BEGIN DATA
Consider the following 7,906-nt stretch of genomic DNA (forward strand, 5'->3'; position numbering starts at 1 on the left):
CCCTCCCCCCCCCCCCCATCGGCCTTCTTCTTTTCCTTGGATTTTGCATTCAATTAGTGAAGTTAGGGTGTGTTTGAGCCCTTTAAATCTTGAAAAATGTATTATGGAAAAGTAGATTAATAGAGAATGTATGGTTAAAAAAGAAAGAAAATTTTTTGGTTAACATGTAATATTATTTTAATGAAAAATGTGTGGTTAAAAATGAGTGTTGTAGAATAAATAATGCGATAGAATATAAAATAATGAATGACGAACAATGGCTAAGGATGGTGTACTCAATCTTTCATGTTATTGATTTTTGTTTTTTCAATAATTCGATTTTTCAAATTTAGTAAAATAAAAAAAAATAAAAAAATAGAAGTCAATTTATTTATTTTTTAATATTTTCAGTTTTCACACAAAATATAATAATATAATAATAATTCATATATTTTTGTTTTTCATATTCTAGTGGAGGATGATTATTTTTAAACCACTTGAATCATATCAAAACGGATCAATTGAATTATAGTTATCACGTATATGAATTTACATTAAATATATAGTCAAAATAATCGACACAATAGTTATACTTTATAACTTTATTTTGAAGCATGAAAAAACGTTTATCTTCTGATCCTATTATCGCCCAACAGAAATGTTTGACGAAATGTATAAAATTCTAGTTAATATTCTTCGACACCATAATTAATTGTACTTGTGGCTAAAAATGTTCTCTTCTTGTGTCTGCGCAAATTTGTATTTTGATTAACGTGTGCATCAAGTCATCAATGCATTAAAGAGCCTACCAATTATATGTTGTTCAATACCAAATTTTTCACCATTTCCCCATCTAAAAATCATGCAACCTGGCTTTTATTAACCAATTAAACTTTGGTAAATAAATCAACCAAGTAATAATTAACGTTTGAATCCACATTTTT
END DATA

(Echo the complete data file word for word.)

Consider the following 7,906-nt stretch of genomic DNA (forward strand, 5'->3'; position numbering starts at 1 on the left):
CCCTCCCCCCCCCCCCCATCGGCCTTCTTCTTTTCCTTGGATTTTGCATTCAATTAGTGAAGTTAGGGTGTGTTTGAGCCCTTTAAATCTTGAAAAATGTATTATGGAAAAGTAGATTAATAGAGAATGTATGGTTAAAAAAGAAAGAAAATTTTTTGGTTAACATGTAATATTATTTTAATGAAAAATGTGTGGTTAAAAATGAGTGTTGTAGAATAAATAATGCGATAGAATATAAAATAATGAATGACGAACAATGGCTAAGGATGGTGTACTCAATCTTTCATGTTATTGATTTTTGTTTTTTCAATAATTCGATTTTTCAAATTTAGTAAAATAAAAAAAAATAAAAAAATAGAAGTCAATTTATTTATTTTTTAATATTTTCAGTTTTCACACAAAATATAATAATATAATAATAATTCATATATTTTTGTTTTTCATATTCTAGTGGAGGATGATTATTTTTAAACCACTTGAATCATATCAAAACGGATCAATTGAATTATAGTTATCACGTATATGAATTTACATTAAATATATAGTCAAAATAATCGACACAATAGTTATACTTTATAACTTTATTTTGAAGCATGAAAAAACGTTTATCTTCTGATCCTATTATCGCCCAACAGAAATGTTTGACGAAATGTATAAAATTCTAGTTAATATTCTTCGACACCATAATTAATTGTACTTGTGGCTAAAAATGTTCTCTTCTTGTGTCTGCGCAAATTTGTATTTTGATTAACGTGTGCATCAAGTCATCAATGCATTAAAGAGCCTACCAATTATATGTTGTTCAATACCAAATTTTTCACCATTTCCCCATCTAAAAATCATGCAACCTGGCTTTTATTAACCAATTAAACTTTGGTAAATAAATCAACCAAGTAATAATTAACGTTTGAATCCACATTTTT